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Governors-General of South Africa (1910-1961)

Last modified: 2022-10-22 by bruce berry
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When the Union of South Africa came into being on 31 May 1910, it was as a self-governing Dominion within the British Empire. Britain was represented in South Africa by a Governor-General who was also High Commissioner and whose responsibilities extended to the adjacent colonies of Basutoland and Swaziland and the Bechuanaland Protectorate. It was then considered that these territories might, at some future date, be incorporated into the Union of South Africa.

South Africa remained a Dominion until 1961 when, following a referendum amongst the whites-only voters, it became a republic on 31 May and later withdrew from the British Commonwealth. With the change to a republican form of government, the office of the Governor-General was abolished and a President became the Head of State. A distinctive flag for the President was also adopted to replace the flag of the Governor-General. This flag followed the design of the former Governor-General's flag in that it was also blue with the South African coat of arms in the centre, ensigned with the letters SP in gold.
Bruce Berry, 21 Feb 1998

There were three different Governor-General's flags for South Africa:

  • The Union Jack with the Union arms in the centre roundel, used in the first two decades of Union (1910-1931).
  • The royal crest with the Tudor crown and two scrolls (1931-1953).
  • The royal crest with St Edward's crown and two scrolls (1953-1961).

Mike Oettle, 22 May 2002

Flag of Governor-General of South Africa (1910-1931)

[flag of the Governor-General of South Africa] image by Blas Delgado Ortiz,14 May 2002, after image sent by Mike Oettle, 07 May 2002

Here are images scanned from National and Provincial Symbols by F G Brownell (Chris van Rensburg Publications, 1993) [brl93] of the Union Jack flag of the Governor-General of South Africa from 1910 until 1931 and of the coat of arms emblem in the roundel at the centre of the flag.
Brownell is the recently retired State Herald of South Africa.
Mike Oettle, 07 May 2002

[Governor-General's emblem] sent by Mike Oettle, 07 May 2002

Flag of the Governor-General of South Africa (1931-1953)

image by Martin Grieve, 17 Apr 2013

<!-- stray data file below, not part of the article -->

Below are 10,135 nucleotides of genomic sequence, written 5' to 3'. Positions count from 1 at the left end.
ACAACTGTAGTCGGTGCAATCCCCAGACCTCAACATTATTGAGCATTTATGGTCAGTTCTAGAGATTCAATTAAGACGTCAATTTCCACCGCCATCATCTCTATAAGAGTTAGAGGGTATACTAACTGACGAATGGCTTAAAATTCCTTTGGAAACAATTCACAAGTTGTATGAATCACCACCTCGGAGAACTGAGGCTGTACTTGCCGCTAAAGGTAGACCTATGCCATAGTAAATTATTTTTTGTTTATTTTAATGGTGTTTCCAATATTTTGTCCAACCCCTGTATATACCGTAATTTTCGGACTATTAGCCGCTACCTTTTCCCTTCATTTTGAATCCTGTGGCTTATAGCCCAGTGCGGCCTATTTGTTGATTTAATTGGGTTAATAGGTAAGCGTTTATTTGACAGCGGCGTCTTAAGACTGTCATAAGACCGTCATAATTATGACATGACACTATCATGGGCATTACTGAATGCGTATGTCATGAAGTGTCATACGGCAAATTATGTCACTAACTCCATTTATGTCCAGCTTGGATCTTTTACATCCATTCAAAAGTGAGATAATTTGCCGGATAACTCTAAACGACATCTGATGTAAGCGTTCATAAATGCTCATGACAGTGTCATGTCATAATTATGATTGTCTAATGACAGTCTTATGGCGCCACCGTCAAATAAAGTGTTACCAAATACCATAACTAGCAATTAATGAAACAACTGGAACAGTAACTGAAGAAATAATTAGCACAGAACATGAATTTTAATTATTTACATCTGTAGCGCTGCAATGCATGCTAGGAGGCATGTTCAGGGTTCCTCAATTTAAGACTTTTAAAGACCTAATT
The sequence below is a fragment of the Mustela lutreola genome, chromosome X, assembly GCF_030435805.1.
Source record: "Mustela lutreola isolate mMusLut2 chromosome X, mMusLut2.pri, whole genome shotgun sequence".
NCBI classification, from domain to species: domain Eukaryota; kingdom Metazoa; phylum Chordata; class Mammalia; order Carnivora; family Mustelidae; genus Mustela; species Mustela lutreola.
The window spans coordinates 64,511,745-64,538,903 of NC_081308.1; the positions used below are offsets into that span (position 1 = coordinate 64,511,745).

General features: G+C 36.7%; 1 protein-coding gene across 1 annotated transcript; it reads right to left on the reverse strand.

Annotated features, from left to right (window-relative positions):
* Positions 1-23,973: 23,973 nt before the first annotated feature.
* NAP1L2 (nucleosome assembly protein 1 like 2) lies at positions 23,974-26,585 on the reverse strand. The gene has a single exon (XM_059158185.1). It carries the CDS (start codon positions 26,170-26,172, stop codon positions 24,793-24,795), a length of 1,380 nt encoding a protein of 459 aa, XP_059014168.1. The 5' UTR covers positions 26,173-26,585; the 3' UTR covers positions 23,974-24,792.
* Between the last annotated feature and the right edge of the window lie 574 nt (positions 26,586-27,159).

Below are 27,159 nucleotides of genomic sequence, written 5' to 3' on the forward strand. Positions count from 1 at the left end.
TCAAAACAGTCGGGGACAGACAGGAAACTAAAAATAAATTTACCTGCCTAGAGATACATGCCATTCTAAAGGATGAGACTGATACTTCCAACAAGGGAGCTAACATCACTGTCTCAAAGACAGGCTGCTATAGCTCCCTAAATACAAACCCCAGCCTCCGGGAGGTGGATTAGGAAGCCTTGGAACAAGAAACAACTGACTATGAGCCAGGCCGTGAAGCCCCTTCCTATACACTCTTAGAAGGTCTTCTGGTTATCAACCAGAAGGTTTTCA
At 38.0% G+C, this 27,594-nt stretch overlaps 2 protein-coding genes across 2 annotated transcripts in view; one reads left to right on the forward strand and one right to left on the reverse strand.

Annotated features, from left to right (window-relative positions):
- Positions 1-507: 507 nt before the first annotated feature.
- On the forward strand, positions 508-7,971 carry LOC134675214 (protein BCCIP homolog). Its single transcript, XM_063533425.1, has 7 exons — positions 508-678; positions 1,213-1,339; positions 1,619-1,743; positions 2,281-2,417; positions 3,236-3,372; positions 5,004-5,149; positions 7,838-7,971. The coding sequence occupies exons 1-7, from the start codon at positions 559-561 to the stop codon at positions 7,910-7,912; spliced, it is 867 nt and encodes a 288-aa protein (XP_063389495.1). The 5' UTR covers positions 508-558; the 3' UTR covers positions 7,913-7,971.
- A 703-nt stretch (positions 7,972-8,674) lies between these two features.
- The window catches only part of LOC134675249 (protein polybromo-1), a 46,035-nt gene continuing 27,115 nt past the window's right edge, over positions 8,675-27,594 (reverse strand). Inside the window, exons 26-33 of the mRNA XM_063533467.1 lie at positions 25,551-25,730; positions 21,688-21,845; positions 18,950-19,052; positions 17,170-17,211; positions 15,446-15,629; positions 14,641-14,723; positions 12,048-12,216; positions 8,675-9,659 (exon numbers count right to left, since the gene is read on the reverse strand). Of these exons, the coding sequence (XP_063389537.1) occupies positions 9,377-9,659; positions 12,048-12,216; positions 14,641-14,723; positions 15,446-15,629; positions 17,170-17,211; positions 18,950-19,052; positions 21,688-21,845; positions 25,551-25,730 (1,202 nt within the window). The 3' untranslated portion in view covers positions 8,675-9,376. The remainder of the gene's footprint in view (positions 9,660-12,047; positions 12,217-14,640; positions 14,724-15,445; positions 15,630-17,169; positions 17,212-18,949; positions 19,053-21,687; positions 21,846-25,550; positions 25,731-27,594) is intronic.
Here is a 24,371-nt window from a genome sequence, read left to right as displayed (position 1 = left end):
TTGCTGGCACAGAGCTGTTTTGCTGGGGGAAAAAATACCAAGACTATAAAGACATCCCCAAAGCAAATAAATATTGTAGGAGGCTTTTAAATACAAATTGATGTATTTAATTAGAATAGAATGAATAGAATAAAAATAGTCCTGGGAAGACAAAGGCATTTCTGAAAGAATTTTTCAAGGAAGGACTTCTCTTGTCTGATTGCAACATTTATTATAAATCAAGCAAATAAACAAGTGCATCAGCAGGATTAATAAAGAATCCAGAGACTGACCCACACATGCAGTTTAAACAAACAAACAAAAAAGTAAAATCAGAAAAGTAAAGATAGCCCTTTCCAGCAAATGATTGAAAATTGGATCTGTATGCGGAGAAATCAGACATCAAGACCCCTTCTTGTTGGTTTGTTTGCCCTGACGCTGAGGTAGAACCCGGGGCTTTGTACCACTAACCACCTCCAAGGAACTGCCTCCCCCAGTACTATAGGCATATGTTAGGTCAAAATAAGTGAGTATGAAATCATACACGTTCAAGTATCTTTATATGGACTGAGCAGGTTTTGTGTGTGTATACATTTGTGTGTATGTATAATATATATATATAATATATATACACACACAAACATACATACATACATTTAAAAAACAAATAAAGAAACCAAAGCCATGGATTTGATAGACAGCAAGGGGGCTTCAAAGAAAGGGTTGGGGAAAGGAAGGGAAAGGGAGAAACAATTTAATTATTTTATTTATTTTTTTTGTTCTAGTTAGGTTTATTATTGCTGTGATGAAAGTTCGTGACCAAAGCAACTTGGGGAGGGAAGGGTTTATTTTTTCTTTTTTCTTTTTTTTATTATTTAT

South Africa 1931-1953 (two scrolls, bilingual) with Tudor crown - image after 'Flags of The World' by Bill Yenne, Published by Bison Books, 1993 [ynn93].
Željko Heimer, 26 Mar 2003

The Governor-General of South Africa flew a flag with the Tudor Crown Royal Crest on a dark blue field from 1931-1953 and thereafter with a St. Edward's Crown Royal Crest from 1953 until 30 May 1961. The crest was between two scrolls inscribed with the name of the country in both official languages, "Union of South Africa" (English) above and "Unie van Suid-Afrika" (Afrikaans) below.

This design for the flags of the Governors-General followed the Balfour Declaration of 1926 which reflected the move towards greater self-determination and sovereignty and defined in general terms the constitutional relationship between Great Britain and the self-governing dominions. In the words of the Declaration, Great Britain and the dominions were "equal in status, and in no way subordinate to one another". These sentiments were later embodied in the Statute of Westminster (December 1931). Subsequently King George V decided that the flags of the Governors-General of all the Dominions should be adapted to indicate more clearly their changed function as his personal representatives. The introduction of this new flag coincided with the arrival of a new Governor-General, the Earl of Clarendon, in South Africa. The Earl was sworn in on 26 January 1931 in Cape Town, following which the new flag would have been flown. Prior to this, as correctly surmised by Santiago, the Governor-General flew a British Union flag charged in the centre with the full South African arms between 31 May 1910 and 1931.